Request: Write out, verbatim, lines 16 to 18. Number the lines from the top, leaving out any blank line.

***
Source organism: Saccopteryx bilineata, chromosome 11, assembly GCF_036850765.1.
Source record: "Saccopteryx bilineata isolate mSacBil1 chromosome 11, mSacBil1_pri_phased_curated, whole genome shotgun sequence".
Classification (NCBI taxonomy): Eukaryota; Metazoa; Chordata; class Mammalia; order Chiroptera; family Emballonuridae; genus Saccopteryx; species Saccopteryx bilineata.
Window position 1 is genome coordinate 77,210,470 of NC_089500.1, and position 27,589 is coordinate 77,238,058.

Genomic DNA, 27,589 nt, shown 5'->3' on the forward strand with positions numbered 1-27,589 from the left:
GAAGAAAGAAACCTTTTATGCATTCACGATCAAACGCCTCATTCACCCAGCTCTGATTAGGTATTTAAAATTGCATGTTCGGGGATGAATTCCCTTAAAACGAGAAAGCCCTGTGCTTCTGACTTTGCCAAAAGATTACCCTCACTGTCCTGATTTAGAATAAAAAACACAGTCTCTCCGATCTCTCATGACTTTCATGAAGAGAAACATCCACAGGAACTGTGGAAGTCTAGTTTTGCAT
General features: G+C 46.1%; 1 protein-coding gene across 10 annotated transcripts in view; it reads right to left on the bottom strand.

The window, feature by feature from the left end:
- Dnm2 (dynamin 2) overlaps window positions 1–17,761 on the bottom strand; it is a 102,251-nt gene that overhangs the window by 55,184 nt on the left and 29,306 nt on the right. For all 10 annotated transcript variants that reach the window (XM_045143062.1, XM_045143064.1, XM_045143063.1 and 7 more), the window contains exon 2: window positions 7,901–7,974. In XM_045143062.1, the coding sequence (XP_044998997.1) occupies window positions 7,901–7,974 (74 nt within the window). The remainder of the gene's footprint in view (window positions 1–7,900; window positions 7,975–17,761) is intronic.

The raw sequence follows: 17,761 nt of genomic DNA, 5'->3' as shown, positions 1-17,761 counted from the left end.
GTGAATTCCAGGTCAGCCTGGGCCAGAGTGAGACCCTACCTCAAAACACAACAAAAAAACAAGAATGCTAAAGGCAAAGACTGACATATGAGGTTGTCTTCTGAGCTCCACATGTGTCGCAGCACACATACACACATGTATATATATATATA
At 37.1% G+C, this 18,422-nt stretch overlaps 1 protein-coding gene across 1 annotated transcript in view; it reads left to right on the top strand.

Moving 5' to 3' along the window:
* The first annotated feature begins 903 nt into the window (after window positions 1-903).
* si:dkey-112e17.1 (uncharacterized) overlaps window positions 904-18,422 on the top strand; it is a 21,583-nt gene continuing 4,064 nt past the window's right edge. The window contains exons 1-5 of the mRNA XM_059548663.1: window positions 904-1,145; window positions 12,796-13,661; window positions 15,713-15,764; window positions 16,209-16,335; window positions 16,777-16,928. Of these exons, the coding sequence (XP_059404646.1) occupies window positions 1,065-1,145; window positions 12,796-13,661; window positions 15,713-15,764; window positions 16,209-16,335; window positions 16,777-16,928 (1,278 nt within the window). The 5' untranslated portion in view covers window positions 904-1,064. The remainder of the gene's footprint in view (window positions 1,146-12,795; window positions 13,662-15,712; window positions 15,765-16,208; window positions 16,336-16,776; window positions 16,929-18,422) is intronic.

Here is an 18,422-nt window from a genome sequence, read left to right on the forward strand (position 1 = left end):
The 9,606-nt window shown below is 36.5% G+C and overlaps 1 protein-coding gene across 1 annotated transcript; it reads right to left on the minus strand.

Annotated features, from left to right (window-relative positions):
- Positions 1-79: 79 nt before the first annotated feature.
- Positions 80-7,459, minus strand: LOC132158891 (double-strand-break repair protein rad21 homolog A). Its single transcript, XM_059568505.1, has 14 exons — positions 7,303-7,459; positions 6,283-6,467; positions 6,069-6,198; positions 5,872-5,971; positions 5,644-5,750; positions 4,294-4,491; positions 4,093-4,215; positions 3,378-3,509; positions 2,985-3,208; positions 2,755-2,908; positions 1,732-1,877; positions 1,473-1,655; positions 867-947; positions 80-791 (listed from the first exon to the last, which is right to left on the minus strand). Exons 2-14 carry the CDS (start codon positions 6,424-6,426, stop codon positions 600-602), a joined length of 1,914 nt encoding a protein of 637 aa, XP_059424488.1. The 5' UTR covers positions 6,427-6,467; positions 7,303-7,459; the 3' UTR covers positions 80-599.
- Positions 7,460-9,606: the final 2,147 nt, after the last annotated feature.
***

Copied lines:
Here is an 18,422-nt window from a genome sequence, read left to right on the forward strand (position 1 = left end):
The 9,606-nt window shown below is 36.5% G+C and overlaps 1 protein-coding gene across 1 annotated transcript; it reads right to left on the minus strand.

Annotated features, from left to right (window-relative positions):